Dragonflies breathe through gills in their rectum. The rear end of a dragonfly functions as an extraction machine which separates oxygen from the water so the dragonfly can breathe. I think the expelling of the water is what also gives the rectum functions as jet propulsion underwater. The dragonfly must shoot water out of the rectum which creates the jet propulsion underwater. The rectum is also the end of the digestive track and performs the usually waste disposal actions. In the book Dragonflies and Damselflies of the East, Dennis Paulson calls the nymph rectum a “multipurpose organ” and a “miraculous rectum”.

Female Blue Dasher. Credit: Eugene Zelenko, CC BY-SA 4.0.

They migrate… we think

The Blue Dasher is one of the species of dragonflies that appears to migrate. I say appears to migrate because large populations of Blue Dashers are seen in midsummer along the Atlantic Coast. No one knows where they go.


I spent an hour watching dragonfly behavior at the pond. It was hot but I was fascinated. Since Blue Dasher are among the most common and abundant dragonflies in North America, you are bound to see one.

August is the time I see the most dragonflies. I have notice many dragonflies zooming through the air in mid-August through September. THey are going somewhere, we just don’t know where.


More on Dragonflies

Migrating Dragonflies

Dragonflies of Philadelphia: A Checklist

Common Green Darner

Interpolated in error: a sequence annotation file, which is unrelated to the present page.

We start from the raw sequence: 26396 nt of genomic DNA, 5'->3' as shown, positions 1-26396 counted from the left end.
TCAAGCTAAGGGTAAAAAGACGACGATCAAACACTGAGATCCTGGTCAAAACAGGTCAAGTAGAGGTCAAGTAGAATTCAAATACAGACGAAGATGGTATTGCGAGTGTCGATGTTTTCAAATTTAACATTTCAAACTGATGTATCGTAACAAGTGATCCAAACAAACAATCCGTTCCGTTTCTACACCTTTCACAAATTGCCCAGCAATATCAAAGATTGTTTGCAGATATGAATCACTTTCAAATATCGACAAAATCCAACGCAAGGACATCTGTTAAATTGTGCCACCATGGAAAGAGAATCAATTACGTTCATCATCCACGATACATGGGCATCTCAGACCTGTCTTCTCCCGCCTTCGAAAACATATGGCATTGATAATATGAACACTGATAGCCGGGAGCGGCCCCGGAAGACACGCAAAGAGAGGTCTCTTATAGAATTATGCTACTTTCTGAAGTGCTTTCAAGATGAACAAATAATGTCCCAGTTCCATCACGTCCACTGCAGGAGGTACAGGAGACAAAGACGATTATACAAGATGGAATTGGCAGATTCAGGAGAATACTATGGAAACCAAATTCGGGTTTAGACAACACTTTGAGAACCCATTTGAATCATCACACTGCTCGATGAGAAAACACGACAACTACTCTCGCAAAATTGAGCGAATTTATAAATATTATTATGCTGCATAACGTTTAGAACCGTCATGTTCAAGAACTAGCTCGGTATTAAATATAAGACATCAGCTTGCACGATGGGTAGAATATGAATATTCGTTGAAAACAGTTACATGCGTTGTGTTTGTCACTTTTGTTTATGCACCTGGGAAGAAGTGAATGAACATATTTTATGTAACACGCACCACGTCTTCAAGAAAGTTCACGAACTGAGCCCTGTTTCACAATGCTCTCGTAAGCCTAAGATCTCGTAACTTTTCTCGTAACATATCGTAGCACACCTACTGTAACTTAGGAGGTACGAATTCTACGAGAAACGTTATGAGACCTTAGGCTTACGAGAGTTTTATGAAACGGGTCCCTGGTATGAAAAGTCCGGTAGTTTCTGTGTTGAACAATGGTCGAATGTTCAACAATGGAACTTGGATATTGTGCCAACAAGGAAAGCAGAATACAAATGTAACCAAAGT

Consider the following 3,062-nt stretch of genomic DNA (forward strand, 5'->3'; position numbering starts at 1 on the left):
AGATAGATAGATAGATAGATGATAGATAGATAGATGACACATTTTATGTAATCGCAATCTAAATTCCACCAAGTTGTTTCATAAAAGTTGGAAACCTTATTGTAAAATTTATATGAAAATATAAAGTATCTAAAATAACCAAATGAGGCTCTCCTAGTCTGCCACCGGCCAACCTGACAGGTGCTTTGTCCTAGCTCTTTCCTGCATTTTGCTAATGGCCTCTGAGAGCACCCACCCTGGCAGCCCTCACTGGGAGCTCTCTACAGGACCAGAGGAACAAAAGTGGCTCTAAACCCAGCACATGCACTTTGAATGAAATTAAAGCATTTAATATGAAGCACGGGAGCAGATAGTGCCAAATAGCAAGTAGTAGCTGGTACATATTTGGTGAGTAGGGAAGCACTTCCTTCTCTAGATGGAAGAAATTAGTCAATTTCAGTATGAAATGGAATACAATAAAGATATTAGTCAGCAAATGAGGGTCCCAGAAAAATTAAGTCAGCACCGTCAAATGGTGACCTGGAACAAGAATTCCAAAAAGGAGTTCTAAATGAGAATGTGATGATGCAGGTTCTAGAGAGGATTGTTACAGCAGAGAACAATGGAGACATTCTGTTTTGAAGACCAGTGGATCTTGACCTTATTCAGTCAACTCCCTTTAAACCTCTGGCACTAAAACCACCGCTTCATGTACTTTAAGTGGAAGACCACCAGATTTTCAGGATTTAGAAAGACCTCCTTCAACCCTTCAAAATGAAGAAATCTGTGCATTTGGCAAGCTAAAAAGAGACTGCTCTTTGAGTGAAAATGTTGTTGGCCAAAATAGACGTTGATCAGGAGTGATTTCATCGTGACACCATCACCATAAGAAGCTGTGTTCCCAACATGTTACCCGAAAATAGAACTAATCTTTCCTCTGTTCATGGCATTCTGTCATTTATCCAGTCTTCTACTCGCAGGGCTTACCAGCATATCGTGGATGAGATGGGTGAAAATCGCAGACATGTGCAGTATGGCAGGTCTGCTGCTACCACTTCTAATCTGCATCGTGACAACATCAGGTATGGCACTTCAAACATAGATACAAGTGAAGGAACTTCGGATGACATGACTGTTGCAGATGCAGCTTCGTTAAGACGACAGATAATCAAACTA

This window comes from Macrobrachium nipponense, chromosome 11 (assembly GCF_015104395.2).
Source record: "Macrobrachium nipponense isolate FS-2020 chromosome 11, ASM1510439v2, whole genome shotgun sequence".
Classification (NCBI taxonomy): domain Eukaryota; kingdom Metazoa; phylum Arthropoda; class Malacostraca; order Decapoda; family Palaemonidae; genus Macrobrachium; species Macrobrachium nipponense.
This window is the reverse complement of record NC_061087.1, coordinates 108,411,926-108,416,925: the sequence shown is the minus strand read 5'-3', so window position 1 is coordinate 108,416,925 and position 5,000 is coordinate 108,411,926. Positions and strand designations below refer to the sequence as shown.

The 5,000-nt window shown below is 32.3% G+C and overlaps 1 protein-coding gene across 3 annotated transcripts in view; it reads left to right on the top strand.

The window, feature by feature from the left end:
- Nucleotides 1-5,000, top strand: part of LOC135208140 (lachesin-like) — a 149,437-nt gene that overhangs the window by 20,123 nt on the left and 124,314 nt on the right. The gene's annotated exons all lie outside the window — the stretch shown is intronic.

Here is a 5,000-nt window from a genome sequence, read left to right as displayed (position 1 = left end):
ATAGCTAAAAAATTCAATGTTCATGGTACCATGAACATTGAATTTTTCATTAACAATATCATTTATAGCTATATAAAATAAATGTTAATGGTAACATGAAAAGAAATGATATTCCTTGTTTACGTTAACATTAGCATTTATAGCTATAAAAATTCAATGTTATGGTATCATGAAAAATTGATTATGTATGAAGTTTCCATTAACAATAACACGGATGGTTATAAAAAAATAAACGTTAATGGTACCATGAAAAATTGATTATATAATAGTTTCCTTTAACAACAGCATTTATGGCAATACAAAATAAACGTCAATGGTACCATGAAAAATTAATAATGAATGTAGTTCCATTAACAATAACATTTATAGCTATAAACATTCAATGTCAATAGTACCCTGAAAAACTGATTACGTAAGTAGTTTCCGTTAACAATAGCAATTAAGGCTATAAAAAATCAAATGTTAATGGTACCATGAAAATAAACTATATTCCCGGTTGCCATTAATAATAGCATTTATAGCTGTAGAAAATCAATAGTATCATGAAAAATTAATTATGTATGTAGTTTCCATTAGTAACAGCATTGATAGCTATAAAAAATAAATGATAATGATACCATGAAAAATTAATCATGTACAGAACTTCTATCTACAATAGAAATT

Books on Dragonflies on My Bookshelf

These links are affiliate links. I may earn a commission for Amazon purchases using the links. This does not affect the price you pay.

Dragonflies and Damselflies of the East (Princeton Field Guides) by Dennis Paulson. Princeton: Princeton University Press, 2011.

Dragonflies and Damselflies of the West (Princeton Field Guides) by Dennis Paulson. Princeton University Press, 2009.

Stokes Beginner’s Guide to Dragonflies by Blair Nikula, Jacke Sones, and Donald and Lillian Stokes, covers over 100 common species of dragonflies and damselflies. Boston: Little, Brown and Company, 2002.

Dragonflies & Damselflies: An Introduction to Familiar, Widespread North American Species (North American Nature Guides) by James Kavanagh. Waterford Press, 2000.


  1. I have just written a Children’s Book about the Blue Dasher Dragonfly. Thanks for the info as it
    helped me with the story line!


  2. How very interesting!!! I really enjoyed getting to know this dragonfly through your blog. It does make me wonder if they migrate like the birds or maybe like some butterflies, overwinter under bark or rolled up in leaf litter.

    • Hi, Heidi

      Thanks for the comment. The extraordinary lives of dragonflies proves to me that no matter how much humans think we know, we really don’t know very much at all. It keeps me humble.

  3. I like the picture of the one with the broken wing. Seeing beat up butterflies and other insects always makes me wonder what they have been through and where they have been. Also, great shot of the nymph stage! Keep up the good work!
    Sean at

    • Hi, Sean

      I like seeing butterflies and dragonflies who are a bit bedraggled. The look as if they have led interesting and action-filled lives. Much like human beings.